Self-disclosures in tax matters have recently become a sensitive topic for many taxpayers – especially against the backdrop of ongoing collective information requests by the tax investigation department in the area of cryptocurrencies/bitcoins. Since January 1, 2015, there has been an important change in German tax law that is particularly relevant for those who are thinking about filing a self-disclosure. Pursuant to Section 371 of the German Fiscal Code (AO), a voluntary disclosure is excluded as of this date if the tax benefit, i.e. the tax evaded, exceeds an amount of EUR 25,000 per offense. This limit was previously EUR 50,000. Advisory practice shows that in the case of income from cryptocurrencies not declared in the past, this limit is quickly exceeded.
The EUR 25,000 limit and § 398 a AO: An important change since 2015
As of the aforementioned date, a voluntary disclosure is excluded if the tax benefit, i.e. the tax evaded, exceeds an amount of EUR 25,000 per offense (this is an exemption limit and not an allowance). However, there is a way to circumvent this regulation: Taxpayers can voluntarily make use of the provision of § 398 a AO. In doing so, they must pay the tax arrears and, within a reasonable period of time, pay a surcharge on the evaded tax debt as well as interest on evasion or arrears. In return, they retain immunity from tax evasion.
The staggered surcharge system as of 2015
Since 2015, a staggered surcharge has applied in accordance with Section 398 a AO. The amount of the surcharge depends on the amount evaded:
- 10% of the evaded tax if the amount of evasion does not exceed EUR 100 thousand,
- 15% of the evaded tax if the amount of evasion exceeds EUR 100 thousand and does not exceed EUR 1 million,
- 20% of the evaded tax if the amount of evasion exceeds 1 million.
This staggered system significantly increases the cost of “buying” immunity from prosecution, which is consistent with the policy intent.
Important details and uncertainties
However, there are important details and uncertainties that must be considered. For example, the provision of Section 398 a AO does not apply if the voluntary declaration is excluded for other reasons, for example, if it is incomplete. If this is determined later, the criminal proceedings can be resumed. In addition, the payment of the surcharge pursuant to Section 398 a AO does not lead to the so-called consumption of criminal action, which means that no legal security is created.
A further complication arises in the assessment of the surcharge: Pursuant to Sec. 398 a para. 2 AO, the percentage may not be applied to the balance between sales tax and input tax. Instead, the percentage applies to the individual, unnetted amounts of evaded sales tax and input tax. This regulation leads to financial challenges for taxpayers, especially in the area of sales tax.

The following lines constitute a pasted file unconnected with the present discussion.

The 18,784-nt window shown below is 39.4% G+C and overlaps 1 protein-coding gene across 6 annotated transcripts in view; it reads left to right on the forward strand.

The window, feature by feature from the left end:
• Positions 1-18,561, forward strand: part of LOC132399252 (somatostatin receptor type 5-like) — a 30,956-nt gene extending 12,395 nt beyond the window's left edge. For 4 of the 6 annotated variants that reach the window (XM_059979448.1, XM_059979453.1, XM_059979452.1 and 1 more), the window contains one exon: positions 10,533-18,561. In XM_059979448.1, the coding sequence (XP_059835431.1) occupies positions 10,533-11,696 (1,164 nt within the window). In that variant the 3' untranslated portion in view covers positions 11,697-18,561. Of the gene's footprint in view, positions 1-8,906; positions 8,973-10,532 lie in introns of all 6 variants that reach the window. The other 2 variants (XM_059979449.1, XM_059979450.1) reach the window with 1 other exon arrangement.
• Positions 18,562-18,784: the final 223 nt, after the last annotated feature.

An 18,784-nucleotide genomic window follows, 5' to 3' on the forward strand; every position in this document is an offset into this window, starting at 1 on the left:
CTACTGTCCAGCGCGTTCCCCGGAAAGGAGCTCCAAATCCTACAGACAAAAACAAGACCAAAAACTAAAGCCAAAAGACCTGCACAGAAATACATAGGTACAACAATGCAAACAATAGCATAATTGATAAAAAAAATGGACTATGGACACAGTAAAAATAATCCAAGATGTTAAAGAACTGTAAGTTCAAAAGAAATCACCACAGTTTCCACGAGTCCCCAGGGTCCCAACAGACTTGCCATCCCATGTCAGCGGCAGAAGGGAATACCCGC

The practice: imputation and ambiguities
A practical example illustrates the situation: In March 2023, a taxpayer submits a voluntary disclosure for undeclared gains from the sale of cryptocurrencies/Bitcoins of the year 2021, whereby the additional tax amounts to EUR 110k. He pays a surcharge of 15% on this amount. Due to liquidity problems, he cannot pay the interest within the set time limit, which means that the criminal proceedings will not be discontinued. The penalty already paid will not be refunded. Interestingly, if the court imposes a fine for this tax evasion, it may credit this amount against a fine. However, this is not a mandatory requirement, but is left to the discretion of the court.
It is important to emphasize that despite the self-disclosure and the payment of the surcharge pursuant to Section 398 a AO, there is no absolute legal certainty. Legal consequences may still follow, especially if the information is incomplete or there are other reasons for excluding impunity.
Overall, this example illustrates the complexity and uncertainty associated with voluntary disclosure. It is therefore advisable to seek advice on such matters from experienced tax professionals in order to understand and respond appropriately to potential risks. Precise knowledge of the legal provisions is crucial to avoid legal problems and to find the best possible solution for the individual situation.
s&w will be happy to assist you with tax advice on self-disclosures – see also our reference, among other many criminal tax cases (among others cryptocurrencies/bitcoins) we have helped to succesfully resolve for our clients. Together with our partner law firms specialized on criminal tax law.
Photo: Jievani Weerasinghe (Unsplash)
Disclaimer: We assume no liability for the accuracy and completeness of the information. The information provided here does not constitute recommendations for action.